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Effectiveness of lockdowns mulled

27 Apr 2021 By SHADDAD AL MUSALMY

As the COVID-19 pandemic rages on, countries around the world are implementing a range of responses intended to help prevent the transmission of the disease, and Oman has kept pace with the developments to implement health safety measures. 

Besides the absence of enough COVID-19 vaccines, there is no clear indication of the effectiveness of lockdowns and movement bans as measures to prevent the spread of the virus.

Prior to imposition of the movement ban in Oman in March, the daily infections count was below 800. Curiously, cases have risen to over 1,000 a day,  peaking over 1,400 on Monday. 

The number of patients in intensive care units also continues to rise though the recovery rate has marginally improved over the last few days. 

In the last 24 hours, 93 individuals were hospitalised accounting for a total of 814 inpatients, including 283 in ICUs. 

Nine more deaths were reported in the last 24 hours, taking the total to 1,992. With 1,128 new cases on Tuesday, the total number of cases now stands at 191,398, while 170,929 patients have recovered from the disease.

The situation begs the question, are lockdowns and movement bans effective? According to health experts, the answer is not a simple one. They describe patience and self-awareness as the key long-term solution even as people continue to maintain social distancing and wear masks while vaccines are awaited. 

Dr Abdallah Daar, emeritus professor of clinical public health, global health and surgery at the University of Toronto, Canada, told Muscat Daily that vaccination is the long-term solution to tide over the situation.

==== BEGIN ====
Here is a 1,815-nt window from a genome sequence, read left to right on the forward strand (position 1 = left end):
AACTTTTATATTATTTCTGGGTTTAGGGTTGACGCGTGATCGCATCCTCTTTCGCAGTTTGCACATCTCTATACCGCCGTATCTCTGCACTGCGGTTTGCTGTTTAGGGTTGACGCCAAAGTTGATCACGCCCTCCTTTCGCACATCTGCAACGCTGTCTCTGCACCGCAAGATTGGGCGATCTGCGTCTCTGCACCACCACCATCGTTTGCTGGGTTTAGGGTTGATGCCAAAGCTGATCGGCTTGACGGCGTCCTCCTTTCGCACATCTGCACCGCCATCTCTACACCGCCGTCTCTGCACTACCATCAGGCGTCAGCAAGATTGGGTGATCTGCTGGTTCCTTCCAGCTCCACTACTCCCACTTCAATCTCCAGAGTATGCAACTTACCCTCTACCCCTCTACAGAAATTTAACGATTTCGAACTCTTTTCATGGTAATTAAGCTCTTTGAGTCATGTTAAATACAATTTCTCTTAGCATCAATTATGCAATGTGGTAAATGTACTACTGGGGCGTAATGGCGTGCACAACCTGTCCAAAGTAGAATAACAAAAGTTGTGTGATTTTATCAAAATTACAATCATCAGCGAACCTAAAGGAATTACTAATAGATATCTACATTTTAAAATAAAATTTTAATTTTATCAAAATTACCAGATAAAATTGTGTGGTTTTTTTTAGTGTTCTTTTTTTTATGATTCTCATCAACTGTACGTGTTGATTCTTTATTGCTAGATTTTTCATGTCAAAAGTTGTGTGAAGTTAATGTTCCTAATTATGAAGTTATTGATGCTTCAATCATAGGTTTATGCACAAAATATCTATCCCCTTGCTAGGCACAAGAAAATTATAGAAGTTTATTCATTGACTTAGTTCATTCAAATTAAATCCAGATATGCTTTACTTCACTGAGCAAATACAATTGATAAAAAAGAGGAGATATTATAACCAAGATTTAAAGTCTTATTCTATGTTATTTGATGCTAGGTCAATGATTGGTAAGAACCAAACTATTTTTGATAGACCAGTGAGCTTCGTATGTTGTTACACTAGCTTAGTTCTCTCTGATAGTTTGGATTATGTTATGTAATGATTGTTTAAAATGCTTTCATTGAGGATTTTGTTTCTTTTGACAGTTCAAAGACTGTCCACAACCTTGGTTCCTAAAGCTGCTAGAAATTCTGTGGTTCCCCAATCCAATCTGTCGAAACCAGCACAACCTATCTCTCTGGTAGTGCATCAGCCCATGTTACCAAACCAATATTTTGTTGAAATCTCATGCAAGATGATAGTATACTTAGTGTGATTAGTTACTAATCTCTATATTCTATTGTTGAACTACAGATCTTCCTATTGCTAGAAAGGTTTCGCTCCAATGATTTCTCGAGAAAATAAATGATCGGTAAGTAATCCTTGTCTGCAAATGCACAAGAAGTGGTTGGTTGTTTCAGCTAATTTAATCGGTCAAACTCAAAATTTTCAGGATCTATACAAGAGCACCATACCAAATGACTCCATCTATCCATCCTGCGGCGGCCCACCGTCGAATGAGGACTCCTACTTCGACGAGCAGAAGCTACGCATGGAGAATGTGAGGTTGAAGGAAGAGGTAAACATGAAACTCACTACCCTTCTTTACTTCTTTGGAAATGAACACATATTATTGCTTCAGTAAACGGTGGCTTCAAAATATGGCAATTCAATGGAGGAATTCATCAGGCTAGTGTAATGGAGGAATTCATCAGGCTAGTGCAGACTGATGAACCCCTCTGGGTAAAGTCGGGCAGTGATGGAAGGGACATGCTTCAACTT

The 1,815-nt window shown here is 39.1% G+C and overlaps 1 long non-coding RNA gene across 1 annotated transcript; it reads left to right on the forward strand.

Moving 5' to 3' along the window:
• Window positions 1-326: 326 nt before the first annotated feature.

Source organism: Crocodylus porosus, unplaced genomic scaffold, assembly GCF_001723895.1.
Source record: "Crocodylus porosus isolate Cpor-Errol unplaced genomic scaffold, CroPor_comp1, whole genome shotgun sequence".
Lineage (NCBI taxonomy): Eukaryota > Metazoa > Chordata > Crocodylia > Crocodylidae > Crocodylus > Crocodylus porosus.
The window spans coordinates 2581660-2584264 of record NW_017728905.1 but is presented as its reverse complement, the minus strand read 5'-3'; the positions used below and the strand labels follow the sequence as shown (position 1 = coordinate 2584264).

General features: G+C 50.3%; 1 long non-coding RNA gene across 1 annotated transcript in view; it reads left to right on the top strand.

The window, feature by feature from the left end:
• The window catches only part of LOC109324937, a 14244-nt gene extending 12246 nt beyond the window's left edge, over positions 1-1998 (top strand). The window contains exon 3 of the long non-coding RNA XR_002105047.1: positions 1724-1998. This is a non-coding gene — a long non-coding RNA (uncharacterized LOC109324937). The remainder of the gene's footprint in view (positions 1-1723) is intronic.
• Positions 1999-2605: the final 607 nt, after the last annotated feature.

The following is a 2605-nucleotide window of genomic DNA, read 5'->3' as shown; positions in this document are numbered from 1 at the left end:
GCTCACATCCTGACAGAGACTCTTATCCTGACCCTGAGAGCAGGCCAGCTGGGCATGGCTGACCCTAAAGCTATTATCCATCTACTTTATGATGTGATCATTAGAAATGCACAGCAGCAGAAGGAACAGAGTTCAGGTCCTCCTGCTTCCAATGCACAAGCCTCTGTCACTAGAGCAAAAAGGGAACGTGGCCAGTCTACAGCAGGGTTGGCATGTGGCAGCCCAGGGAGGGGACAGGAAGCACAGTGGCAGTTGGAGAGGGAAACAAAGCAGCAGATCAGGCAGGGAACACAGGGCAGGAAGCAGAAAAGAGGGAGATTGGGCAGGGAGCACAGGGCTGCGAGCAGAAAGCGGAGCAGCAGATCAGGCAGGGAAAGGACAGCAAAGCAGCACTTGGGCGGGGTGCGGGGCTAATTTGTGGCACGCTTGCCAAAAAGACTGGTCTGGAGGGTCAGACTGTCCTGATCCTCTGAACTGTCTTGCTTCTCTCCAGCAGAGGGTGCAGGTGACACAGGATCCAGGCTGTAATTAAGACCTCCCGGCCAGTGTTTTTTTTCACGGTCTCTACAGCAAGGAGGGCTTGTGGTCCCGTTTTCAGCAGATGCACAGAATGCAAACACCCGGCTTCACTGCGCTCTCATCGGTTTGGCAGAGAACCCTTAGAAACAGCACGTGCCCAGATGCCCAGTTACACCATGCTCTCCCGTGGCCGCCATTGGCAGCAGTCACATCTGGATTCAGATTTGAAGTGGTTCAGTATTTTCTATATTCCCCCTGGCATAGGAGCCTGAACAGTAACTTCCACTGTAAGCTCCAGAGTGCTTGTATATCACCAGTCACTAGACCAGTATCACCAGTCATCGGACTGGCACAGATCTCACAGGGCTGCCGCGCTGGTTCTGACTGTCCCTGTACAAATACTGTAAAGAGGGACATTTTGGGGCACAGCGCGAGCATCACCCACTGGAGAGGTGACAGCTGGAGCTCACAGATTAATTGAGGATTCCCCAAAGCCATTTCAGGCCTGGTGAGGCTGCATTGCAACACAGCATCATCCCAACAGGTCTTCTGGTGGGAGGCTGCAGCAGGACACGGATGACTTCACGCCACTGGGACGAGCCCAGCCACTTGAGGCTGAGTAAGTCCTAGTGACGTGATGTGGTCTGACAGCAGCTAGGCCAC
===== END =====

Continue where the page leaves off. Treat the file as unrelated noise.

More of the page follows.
“I think that the government has a difficult job balancing the economy while fighting the virus. Movement restrictions definitely can help the situation for a short time. However, the best thing is to get the population vaccinated as quickly as possible,” he said.

According to the Ministry of Health (MoH), over 250,000 individuals have been vaccinated in the sultanate in the first phase of its national immunisation campaign against COVID-19.

But despite the worrisome figures, there is optimism among health experts. Dr Sulaiman al Shereiqi, senior specialist in public health in MoH, informed that the epidemiological curve has been ‘showing a plateau since almost a week now’. 

“We need to encourage citizens to stick to the preventive measures. The third wave increase is universal, only curbed by existing high vaccination coverage in some countries and that’s why we need to work more towards this goal,” Dr Shereiqi said.

According to the World Health Organization (WHO), movement restrictions, often referred to as ‘lockdowns’, can slow COVID-19 transmission by limiting contact between people. ‘However, these measures can have a profound negative impact on individuals, communities, and societies by bringing social and economic life to a near stop,’ a WHO statement said.

‘Governments must make the most of the extra time granted by ‘lockdown’ measures by doing all they can to build their capacities to detect, isolate, test and care for all cases; trace and quarantine all contacts; engage, empower and enable populations to drive the societal response and more. WHO is hopeful that countries will use targeted interventions where and when needed, based on the local situation.’ 

Meanwhile, Royal Oman Police has arrested a group of people for violating the movement ban from 9pm to 4am in Buraimi. 

‘Buraimi Governorate Police Command arrested a group of people for violating the decisions of the Supreme Committee during the period of closure and movement ban. Legal procedures against them have been completed,’ an ROP statement said.

 

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